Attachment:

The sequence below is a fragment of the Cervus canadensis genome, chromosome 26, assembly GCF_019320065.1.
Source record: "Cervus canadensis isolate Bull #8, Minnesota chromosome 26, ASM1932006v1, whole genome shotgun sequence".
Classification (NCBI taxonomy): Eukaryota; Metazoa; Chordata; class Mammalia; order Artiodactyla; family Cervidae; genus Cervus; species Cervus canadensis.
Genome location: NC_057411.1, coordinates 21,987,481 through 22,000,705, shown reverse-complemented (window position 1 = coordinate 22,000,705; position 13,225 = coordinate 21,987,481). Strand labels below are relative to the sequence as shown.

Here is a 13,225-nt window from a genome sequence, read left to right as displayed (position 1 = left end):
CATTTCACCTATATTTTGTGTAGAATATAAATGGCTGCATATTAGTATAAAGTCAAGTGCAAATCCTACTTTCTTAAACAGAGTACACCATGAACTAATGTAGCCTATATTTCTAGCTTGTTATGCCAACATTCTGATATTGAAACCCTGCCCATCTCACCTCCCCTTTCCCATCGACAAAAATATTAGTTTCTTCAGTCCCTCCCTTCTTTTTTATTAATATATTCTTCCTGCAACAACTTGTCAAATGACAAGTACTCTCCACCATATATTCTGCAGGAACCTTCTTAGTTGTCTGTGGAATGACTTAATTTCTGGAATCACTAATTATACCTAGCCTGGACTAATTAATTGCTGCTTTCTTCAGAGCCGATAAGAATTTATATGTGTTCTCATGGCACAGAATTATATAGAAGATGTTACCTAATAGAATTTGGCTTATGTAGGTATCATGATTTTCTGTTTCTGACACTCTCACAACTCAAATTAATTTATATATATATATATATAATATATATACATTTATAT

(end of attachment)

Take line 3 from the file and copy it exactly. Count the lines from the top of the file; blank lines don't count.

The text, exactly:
Classification (NCBI taxonomy): Eukaryota; Metazoa; Chordata; class Mammalia; order Artiodactyla; family Cervidae; genus Cervus; species Cervus canadensis.